One of the enduring mysteries of COVID-19 is why some people get a severe disease that can be fatal, whereas the majority experience a very mild or even asymptomatic disease. On this episode of the Bio Eats World Journal Club, host Lauren Richardson (@lr_bio) discussed this discrepancy with Dr. Helen Su of the NIH and co-leader of the COVID Human Genetic Effort. This international collaboration set out to investigate whether there is a genetic component to severe COVID and published the first of their findings in two articles in Science. Both papers demonstrate that dysfunction in a very specific part of the immune system leads to severe COVID, but through distinct mechanisms. We break down these results, how they can inform treatment, and how this collaboration was able to uncover these important findings in record time.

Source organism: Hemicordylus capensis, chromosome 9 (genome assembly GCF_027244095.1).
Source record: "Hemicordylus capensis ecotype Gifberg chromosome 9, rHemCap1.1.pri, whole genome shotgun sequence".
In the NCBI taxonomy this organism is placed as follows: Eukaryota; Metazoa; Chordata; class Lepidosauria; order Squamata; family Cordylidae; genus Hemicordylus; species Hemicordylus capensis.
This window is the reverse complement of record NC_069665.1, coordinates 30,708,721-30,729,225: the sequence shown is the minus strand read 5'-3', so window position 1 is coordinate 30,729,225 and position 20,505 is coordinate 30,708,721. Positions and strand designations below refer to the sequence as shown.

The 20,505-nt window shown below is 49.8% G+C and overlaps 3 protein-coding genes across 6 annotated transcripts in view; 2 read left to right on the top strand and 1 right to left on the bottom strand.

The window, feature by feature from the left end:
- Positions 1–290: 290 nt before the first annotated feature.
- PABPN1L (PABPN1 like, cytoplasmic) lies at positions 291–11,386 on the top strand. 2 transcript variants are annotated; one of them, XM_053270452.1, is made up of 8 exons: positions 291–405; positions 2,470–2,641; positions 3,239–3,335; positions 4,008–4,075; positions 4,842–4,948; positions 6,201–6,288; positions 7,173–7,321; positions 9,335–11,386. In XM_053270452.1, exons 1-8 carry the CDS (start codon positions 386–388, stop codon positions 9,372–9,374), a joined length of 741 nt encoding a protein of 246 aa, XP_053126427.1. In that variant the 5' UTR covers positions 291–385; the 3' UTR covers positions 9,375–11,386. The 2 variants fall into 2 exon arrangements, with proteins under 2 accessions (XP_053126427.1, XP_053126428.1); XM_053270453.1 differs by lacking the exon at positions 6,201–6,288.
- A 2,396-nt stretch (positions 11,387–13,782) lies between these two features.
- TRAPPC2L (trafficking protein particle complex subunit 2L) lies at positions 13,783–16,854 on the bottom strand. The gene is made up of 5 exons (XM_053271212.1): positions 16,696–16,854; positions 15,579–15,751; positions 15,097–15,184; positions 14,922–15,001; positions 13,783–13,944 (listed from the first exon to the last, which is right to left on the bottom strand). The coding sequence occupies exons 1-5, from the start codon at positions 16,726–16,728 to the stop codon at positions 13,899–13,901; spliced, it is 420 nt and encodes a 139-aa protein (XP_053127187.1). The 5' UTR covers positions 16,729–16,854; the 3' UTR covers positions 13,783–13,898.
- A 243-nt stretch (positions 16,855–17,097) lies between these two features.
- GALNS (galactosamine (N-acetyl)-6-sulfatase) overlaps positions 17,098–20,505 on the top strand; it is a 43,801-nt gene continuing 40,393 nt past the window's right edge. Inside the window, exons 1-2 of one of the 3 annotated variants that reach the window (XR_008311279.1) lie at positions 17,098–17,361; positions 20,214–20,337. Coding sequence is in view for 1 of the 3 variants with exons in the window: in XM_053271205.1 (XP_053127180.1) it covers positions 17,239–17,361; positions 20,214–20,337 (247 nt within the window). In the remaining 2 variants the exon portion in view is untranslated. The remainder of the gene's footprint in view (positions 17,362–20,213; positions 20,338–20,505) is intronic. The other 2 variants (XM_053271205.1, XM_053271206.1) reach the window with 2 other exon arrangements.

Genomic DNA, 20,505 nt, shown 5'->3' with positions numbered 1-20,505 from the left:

Dr. Helen Su, Chief of the Human Immunological Diseases Section at the National Institute of Allergy and Infectious Diseases (part of the NIH) and co-leader of the COVID Human Genetic Effort, joins host Lauren Richardson to discuss the results and implications of the articles "Inborn errors of type I IFN immunity in patients with life-threatening COVID-19" and "Autoantibodies against type I IFNs in patients with life-threatening COVID-19", both published in Science.